• Iridotomy: This is mainly used for angle-closure glaucoma. A tiny hole is made in the iris (the colored part of your eye) with a laser to let fluid flow more freely within the eye, reducing the pressure.

Traditional Surgery

If laser therapy is ineffective or unsuitable, more invasive surgical procedures may be necessary:

  • Trabeculectomy: This is the most common type of glaucoma surgery. The surgeon creates a new drainage pathway for the fluid to leave the eye. This reduces the pressure inside the eye and helps prevent further optic nerve damage.
  • Glaucoma Drainage Devices: These are small, flexible tubes inserted into the eye to help fluid drain out, lowering the pressure inside the eye.

All surgeries carry risks and potential complications. However, these procedures have been proven effective in treating glaucoma when medications are insufficient. Discussing these options with your doctor to determine the best treatment strategy for your case is essential.

Vision Rehabilitation

Vision rehabilitation services can provide training and support to help you adapt to vision loss and learn new skills to maintain your independence and quality of life.

Support Groups

Engaging with others experiencing similar challenges can offer emotional support and practical advice. Support groups and online forums are valuable resources for sharing experiences and coping strategies.

Glaucoma Prevention and Eye Care

Regular Eye exams are key to spotting glaucoma before it damages your vision. These exams typically include tests to measure the pressure in your eyes, check your peripheral (side) vision, and inspect the optic nerve. If glaucoma is detected early, treatments like eye drops or surgery can often prevent or slow down vision loss. Therefore, make sure to have eye exams on a schedule recommended by your eye doctor, usually every 1-2 years.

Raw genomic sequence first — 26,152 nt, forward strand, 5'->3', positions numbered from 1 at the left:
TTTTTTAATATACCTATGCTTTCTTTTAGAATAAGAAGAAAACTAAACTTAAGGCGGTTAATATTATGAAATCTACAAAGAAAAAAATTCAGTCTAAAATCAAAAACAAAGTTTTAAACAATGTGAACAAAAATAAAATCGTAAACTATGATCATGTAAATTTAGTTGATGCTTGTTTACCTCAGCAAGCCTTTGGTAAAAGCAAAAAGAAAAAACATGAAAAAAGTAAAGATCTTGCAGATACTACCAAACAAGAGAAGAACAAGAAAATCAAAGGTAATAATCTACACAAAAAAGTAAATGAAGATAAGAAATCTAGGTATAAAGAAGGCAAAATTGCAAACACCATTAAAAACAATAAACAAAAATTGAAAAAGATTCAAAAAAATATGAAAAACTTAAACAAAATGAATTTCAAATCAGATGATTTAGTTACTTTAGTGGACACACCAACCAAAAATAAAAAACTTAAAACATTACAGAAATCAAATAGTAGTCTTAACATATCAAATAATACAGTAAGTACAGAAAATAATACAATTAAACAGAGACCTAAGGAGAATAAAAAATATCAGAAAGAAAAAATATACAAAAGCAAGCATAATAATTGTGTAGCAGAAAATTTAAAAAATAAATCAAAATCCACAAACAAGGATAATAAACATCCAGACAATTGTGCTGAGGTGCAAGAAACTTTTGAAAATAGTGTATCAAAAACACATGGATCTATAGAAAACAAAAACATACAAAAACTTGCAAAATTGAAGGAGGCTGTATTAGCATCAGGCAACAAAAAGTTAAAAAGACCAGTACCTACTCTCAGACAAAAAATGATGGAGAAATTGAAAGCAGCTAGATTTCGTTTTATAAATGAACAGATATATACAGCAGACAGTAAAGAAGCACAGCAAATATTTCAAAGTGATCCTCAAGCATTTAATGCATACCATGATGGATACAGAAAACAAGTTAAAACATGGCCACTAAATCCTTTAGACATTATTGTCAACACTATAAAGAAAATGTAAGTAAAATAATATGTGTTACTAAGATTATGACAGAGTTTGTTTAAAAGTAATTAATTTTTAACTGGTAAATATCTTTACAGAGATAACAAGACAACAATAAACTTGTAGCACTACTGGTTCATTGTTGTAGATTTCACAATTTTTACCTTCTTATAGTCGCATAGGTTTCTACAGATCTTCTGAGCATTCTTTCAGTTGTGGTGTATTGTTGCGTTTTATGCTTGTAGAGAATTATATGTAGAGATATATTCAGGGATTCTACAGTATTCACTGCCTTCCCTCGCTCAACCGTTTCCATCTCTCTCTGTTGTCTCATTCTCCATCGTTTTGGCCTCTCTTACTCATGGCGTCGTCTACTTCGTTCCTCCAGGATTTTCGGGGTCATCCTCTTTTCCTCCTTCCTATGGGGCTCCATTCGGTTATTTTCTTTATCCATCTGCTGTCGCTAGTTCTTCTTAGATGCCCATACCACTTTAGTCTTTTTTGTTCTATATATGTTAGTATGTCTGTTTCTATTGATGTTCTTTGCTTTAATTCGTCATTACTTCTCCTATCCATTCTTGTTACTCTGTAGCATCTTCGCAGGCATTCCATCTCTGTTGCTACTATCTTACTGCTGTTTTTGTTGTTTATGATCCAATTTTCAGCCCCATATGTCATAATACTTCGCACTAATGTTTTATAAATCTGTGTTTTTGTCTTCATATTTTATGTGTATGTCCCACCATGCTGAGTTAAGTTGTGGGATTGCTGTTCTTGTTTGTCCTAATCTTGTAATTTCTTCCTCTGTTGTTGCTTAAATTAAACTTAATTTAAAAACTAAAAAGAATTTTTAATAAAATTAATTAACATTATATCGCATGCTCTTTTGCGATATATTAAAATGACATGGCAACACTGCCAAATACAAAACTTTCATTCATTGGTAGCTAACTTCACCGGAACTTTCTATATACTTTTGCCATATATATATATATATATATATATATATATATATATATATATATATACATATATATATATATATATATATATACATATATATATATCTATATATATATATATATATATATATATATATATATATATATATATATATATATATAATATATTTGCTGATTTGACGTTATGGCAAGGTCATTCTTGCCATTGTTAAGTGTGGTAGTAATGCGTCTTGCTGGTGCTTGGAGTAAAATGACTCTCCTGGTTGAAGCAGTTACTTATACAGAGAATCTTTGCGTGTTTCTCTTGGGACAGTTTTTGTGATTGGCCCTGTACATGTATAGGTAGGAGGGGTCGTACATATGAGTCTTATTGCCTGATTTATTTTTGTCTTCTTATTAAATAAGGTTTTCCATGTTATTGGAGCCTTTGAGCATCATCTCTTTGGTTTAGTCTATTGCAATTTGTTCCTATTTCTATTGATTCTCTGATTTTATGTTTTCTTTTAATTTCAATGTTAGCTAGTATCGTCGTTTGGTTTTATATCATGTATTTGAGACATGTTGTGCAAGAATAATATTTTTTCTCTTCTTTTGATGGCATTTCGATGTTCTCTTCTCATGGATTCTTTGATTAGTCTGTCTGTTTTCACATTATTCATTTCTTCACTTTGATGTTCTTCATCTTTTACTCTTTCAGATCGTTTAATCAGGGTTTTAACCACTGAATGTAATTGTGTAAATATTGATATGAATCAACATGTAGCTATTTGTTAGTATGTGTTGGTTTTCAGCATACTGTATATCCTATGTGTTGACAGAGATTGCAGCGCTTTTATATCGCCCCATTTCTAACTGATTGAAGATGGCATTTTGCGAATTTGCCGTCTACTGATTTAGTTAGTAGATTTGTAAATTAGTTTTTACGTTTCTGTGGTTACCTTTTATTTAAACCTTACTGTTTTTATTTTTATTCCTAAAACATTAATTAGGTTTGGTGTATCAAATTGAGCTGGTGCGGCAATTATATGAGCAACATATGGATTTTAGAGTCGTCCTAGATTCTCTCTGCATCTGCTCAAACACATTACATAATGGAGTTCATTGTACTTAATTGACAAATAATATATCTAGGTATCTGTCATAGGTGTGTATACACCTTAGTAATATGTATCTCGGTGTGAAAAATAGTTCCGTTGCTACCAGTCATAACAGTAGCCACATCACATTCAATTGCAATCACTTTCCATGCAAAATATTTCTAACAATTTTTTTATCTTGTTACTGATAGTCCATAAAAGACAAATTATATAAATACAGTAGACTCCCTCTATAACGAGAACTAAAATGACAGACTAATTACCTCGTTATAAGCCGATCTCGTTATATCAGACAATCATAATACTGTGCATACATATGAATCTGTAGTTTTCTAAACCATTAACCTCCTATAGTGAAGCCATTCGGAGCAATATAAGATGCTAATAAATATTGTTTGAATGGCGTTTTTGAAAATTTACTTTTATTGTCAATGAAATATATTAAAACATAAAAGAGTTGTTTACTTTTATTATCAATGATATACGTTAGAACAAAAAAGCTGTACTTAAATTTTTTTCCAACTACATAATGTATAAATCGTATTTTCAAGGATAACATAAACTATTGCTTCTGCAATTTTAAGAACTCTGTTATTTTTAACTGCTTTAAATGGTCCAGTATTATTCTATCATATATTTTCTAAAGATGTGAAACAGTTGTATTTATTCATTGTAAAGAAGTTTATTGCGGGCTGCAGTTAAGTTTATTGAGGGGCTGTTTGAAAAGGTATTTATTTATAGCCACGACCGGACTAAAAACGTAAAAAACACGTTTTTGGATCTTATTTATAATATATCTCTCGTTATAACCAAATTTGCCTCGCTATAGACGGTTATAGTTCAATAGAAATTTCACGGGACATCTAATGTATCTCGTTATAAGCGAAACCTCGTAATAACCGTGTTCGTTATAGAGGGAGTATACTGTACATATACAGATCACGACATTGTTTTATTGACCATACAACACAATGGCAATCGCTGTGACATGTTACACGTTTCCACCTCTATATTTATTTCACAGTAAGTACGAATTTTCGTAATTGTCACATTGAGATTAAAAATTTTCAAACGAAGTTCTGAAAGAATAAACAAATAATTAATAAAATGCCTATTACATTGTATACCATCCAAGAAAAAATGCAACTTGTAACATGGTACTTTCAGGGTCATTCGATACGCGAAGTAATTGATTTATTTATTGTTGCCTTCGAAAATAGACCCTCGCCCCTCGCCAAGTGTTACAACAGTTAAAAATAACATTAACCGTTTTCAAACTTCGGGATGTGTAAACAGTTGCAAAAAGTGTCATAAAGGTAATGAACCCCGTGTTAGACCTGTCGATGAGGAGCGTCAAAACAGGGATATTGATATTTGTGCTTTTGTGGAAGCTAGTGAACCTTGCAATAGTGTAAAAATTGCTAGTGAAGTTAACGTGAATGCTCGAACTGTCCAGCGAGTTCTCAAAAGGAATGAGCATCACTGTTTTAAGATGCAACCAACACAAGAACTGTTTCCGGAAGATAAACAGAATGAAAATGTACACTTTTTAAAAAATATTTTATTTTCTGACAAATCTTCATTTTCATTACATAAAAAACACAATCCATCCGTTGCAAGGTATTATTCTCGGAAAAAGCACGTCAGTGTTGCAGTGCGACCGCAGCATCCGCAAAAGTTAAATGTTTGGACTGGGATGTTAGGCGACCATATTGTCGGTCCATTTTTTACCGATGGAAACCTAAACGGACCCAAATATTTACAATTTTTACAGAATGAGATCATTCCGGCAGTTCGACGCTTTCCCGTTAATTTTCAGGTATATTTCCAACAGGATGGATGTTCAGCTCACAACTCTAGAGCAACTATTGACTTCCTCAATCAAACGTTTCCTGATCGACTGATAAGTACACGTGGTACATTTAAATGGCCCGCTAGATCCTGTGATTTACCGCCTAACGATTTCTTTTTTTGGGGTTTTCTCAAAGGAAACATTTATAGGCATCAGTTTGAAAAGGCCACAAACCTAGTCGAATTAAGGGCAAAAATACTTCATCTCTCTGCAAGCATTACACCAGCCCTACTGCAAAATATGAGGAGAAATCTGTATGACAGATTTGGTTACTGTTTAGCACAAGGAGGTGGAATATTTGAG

A healthy lifestyle can help your eyes stay healthy. This includes:

  • Balanced Diet: Eating healthy foods, especially fruits, vegetables, and fish, high in omega-3 fatty acids, can help your eyes stay healthy. These foods are rich in antioxidants, vitamins, and minerals that are good for your eyes.
  • Healthy Weight: Being overweight or obese increases your risk of developing diseases like diabetes, which can increase your risk of glaucoma. So, maintaining a healthy weight can help protect your eyes.
  • Regular Physical Activity: Regular exercises like walking, cycling, or swimming can help lower your eye pressure and reduce your risk of glaucoma.
  • Manage Chronic Conditions: If you have chronic diseases like diabetes or high blood pressure, managing them effectively is essential. These conditions can damage your blood vessels, including those in your eyes, increasing your risk of glaucoma. Make sure to take your prescribed medications and follow your doctor’s advice.
  • Quit Smoking: Smoking is harmful to your eyes. It increases the risk of many eye diseases, including glaucoma. If you’re a smoker, it’s crucial to quit. Many resources, including nicotine replacement products, medications, and support groups, are available to help you stop smoking.

Remember, while these steps can’t guarantee you won’t get glaucoma, they can lower your risk and help keep your eyes as healthy as possible.

Seeking Professional Help

Not all tips work for everyone, and it’s crucial to consult with an eye care professional to determine the best course of action for your situation. If you suspect you may have glaucoma, please don’t delay care. Contact Florida Eye Specialists and Cataract Institute today.